Change is afoot
Climate change and the cost of living are changing people's transport habits and attitudes, as we reach an EV tipping point.
New Zealand has one of the highest rates of car ownership in the world, but the latest research by EECA (the Energy Efficiency and Conservation Authority), the agency that backs Gen Less, shows that our love affair with petrol is fading.
The survey data shows that New Zealanders are starting to recognise that electric vehicles may be the future when it comes to cars, and we're also seeing more people interested in using public transport or cycling and walking to get around. This is good news for our cities, as we look to solve congestion issues as well as reducing emissions. With the cost of living surging, it’s likely that the increase in fuel prices is driving much of this momentum towards public and active modes of transport.
Whatever is fuelling New Zealanders’ increased interest in electric vehicles and alternative modes of transport, it’s positive news at a time when the need to make such lifestyle changes is pressing.
of New Zealanders would consider an EV for their next vehicle
think there should be more investment in public transport
would like to use active modes of transport, like walking or cycling, more
EV consideration is at its highest level ever, with 48% of people saying they would consider an EV or hybrid for their next vehicle purchase, up from 40% in 2019.
If this trend continues at the same rate, by the end of 2024 EV consideration should overtake that of petrol vehicles
The Government’s clean car discount appears to be having an impact too. As of 31 July 2022, more than $135 million has been paid out in clean car rebates since the scheme began in July 2021, and $35 million has been collected in fees since the scheme was expanded in April 2022. Waka Kotahi fleet statistics show that EV and PHEVs have accounted for around 10% of monthly vehicle registrations since April, compared to around 6% for the each of the four months prior.
Our survey data shows that electric vehicle consideration and confidence are at their highest levels ever.
Electric vehicle consideration and confidence in electric vehicles are at their highest levels ever.
Breaking down the barriers
The main things holding people back from considering an EV are the purchase cost, uncertainty about batteries, and a belief that there aren’t enough public chargers around.
Total cost of ownership EVs vs petrol cars When you look at total cost of ownership, electric cars work out cheaper than their petrol alternatives.
Range & batteries Discover how far an electric vehicle can go and get the lowdown on batteries.
Charging an EV Charging your car with low emissions electricity is easy to do at home or out and about.
EVs and Aotearoa(external link) Official EECA information covering all of the above.
We’re beginning to understand the impact of cars on the climate
New Zealanders now recognise that driving less is one of the most impactful actions they can take for reducing climate change. For the first time since EECA began tracking consumer trends "reducing our use of petrol or diesel powered vehicles" ranked second in importance among a list of climate actions. And 37% of people said they have already limited the use of their vehicle in order to reduce their emissions, compared to 30% last year.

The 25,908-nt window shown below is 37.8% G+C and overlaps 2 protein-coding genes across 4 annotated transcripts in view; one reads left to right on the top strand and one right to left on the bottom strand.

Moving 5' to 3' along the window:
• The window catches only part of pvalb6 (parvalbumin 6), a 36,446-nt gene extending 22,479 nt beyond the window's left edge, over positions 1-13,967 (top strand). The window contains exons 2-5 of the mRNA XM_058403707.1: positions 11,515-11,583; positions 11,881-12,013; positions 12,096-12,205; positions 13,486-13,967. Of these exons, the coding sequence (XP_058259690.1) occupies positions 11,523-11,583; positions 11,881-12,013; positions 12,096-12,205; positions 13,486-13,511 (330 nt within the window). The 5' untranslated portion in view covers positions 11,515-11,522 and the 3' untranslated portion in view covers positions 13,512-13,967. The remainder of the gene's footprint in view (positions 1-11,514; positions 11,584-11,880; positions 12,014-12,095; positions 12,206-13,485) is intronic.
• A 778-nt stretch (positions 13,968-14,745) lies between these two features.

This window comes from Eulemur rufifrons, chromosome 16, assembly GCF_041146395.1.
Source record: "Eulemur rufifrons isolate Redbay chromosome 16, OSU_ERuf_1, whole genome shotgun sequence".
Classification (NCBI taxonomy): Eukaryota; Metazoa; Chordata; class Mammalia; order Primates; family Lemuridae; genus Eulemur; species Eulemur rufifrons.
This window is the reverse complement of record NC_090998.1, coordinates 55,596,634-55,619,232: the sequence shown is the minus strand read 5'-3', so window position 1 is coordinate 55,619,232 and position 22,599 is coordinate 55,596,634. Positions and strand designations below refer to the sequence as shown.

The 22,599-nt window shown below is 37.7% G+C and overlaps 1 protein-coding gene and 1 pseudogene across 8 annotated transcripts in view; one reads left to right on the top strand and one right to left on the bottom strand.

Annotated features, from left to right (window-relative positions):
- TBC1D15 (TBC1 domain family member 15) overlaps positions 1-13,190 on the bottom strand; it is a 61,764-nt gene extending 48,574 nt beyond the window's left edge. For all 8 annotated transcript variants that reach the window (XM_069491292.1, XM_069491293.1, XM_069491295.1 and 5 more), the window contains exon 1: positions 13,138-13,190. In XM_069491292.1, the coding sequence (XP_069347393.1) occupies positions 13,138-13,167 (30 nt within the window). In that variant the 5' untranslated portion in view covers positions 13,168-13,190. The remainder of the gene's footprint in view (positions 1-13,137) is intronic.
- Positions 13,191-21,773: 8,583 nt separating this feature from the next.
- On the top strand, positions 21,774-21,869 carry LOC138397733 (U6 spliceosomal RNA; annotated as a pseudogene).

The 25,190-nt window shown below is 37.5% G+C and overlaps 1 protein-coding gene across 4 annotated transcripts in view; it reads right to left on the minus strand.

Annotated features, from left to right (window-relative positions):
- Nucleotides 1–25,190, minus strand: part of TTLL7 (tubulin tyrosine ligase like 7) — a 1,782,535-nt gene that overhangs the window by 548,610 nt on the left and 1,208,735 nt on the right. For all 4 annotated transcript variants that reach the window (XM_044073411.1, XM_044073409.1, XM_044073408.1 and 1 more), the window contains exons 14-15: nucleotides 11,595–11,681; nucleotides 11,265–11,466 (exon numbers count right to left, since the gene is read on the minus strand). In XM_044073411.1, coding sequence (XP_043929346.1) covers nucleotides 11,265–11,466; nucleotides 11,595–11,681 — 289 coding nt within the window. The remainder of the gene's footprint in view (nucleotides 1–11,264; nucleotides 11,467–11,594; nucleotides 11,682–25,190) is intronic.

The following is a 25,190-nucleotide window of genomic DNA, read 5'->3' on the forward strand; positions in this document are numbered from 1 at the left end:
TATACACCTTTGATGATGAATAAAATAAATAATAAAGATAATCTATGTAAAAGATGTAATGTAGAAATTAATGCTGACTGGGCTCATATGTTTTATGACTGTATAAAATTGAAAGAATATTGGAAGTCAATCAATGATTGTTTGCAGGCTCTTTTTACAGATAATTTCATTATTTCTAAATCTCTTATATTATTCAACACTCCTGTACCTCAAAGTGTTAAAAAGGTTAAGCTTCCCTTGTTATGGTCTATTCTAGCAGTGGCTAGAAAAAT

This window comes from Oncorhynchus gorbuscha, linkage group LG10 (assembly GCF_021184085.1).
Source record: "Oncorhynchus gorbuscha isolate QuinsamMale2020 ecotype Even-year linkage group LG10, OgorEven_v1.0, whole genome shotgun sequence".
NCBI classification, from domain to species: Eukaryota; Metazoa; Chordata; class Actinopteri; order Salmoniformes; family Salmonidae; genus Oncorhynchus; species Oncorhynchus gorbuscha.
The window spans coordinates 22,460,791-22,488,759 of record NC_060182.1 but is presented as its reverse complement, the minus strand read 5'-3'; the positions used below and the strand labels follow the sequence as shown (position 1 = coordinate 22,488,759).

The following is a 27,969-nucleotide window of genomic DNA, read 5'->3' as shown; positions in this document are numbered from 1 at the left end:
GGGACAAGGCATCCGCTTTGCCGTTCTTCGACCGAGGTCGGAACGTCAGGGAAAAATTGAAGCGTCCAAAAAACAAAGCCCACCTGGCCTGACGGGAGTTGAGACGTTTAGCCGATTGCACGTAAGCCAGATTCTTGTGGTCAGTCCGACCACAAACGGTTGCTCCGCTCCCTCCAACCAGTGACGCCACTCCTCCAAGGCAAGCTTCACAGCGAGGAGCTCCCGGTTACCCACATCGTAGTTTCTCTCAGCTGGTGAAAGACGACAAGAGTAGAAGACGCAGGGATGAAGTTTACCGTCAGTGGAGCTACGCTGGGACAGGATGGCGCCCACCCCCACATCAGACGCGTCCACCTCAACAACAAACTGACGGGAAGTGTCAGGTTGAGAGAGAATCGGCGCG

Fact: Transport accounts for nearly 50% of New Zealand's energy-related emissions, and roughly 37% of a typical household's carbon footprint. So using petrol or diesel powered vehicles less is absolutely one of areas we can make the most impact when it comes to reducing emissions.
Being stuck in traffic makes us unhappy
While it’s heartening that EV consideration is close to tipping point, simply switching our reliance on petrol and diesel vehicles to a similar reliance on EVs fails to address other issues posed by an abundance of cars, such as congestion and safety.
Nearly 80% of us still get to work by car. Car drivers think they have freedom, but research shows they are the least happy commuters and feel the most stress over the lack of control they have on travel times.
The good news is we are are seeing growth in the range of options available to commuters including improved public transport options, carshare (eg, Mevo and Cityhop), rideshare (eg, Uber, Zoomy and Ola), and micromobility (eg, electric scooters and bikes).
Stats NZ import data shows that imports of e-bikes and scooters have increased significantly in recent years – up from around 23,000 in 2017 to 50,000 in 2020. One of the country’s leading e-bike retailers, Electrify NZ, has reported that their sales doubled in the 2021 financial year. This indicates that more and more New Zealanders are making the switch to e-bikes for their commute and other travel, and are enjoying the benefits: they’re fun, they keep you active, and you don’t have to pay for parking
Councils around the country are working on regional “mode shift” plans to increase the share of travel by walking, cycling and public transport. Auckland Council voted this month in favour of adopting the Transport Emissions Reduction Pathway, which aims for a 10-fold increase in active transport and a five-fold increase in travel by public transport in an effort to reduce emissions by 64% by 2030. The goal is not only to reduce emissions, but also to tackle other issues caused by an over-reliance on private cars, like congestion, poor public health and high travel costs.
It’s likely that for most of us the future will involve more walking, cycling and public transport – especially for the two-thirds of trips we take that are under 6km. For longer journeys, the future of EVs and hybrid vehicles is looking bright and we can expect to see an increase in charging infrastructure and options to meet this demand.